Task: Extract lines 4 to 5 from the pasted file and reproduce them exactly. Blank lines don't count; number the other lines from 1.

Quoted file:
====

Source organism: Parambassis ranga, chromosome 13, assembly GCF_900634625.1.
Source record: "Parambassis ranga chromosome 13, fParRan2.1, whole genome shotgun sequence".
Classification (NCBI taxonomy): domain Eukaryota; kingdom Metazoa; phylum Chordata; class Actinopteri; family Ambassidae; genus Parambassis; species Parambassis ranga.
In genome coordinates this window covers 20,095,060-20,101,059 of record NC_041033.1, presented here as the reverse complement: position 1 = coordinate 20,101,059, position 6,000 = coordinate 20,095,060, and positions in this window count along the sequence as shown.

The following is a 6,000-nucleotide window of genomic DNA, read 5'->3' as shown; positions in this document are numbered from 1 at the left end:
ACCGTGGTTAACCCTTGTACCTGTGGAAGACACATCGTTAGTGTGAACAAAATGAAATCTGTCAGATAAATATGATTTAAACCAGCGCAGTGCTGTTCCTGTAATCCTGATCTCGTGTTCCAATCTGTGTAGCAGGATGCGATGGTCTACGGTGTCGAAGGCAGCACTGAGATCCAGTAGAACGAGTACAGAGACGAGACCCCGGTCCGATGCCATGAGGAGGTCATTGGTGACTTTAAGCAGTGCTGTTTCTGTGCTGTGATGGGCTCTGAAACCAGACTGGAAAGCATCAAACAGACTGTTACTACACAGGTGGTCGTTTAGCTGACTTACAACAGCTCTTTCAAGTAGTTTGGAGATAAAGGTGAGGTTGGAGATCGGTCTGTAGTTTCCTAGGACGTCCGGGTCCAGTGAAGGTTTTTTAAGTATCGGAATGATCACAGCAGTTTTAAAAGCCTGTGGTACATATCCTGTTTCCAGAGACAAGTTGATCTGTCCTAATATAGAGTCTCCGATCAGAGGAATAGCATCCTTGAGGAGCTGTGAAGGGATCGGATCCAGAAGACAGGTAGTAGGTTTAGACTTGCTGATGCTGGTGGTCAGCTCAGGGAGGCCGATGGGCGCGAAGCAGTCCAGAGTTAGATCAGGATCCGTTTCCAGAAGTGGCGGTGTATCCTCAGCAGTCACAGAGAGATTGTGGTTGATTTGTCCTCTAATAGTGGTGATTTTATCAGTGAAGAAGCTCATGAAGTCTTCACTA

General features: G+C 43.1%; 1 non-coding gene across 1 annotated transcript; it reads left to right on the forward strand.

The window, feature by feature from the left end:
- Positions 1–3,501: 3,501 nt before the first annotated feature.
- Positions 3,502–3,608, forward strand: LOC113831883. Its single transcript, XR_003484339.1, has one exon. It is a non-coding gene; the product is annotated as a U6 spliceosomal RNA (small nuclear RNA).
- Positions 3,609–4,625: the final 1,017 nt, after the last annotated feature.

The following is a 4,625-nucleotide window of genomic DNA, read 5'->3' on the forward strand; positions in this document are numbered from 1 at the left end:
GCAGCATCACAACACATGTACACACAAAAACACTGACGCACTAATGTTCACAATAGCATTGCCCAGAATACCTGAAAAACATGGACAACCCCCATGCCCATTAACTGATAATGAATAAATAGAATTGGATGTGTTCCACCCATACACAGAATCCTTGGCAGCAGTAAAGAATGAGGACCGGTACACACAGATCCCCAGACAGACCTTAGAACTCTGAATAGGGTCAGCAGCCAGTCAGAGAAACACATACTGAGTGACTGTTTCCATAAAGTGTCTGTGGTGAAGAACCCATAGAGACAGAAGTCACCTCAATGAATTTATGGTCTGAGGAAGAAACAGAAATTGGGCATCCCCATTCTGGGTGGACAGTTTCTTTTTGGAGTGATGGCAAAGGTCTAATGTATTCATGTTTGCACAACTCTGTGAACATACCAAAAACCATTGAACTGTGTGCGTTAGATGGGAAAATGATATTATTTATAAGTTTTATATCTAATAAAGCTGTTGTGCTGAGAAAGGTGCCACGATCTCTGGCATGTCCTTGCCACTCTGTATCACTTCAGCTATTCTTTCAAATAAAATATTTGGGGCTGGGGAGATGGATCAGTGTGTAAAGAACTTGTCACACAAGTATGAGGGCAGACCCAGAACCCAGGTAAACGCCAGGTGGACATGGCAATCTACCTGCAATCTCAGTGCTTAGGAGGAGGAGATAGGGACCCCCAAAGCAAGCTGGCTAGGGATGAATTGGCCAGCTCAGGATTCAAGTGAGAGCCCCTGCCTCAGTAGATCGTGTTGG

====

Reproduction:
In genome coordinates this window covers 20,095,060-20,101,059 of record NC_041033.1, presented here as the reverse complement: position 1 = coordinate 20,101,059, position 6,000 = coordinate 20,095,060, and positions in this window count along the sequence as shown.

The following is a 6,000-nucleotide window of genomic DNA, read 5'->3' as shown; positions in this document are numbered from 1 at the left end: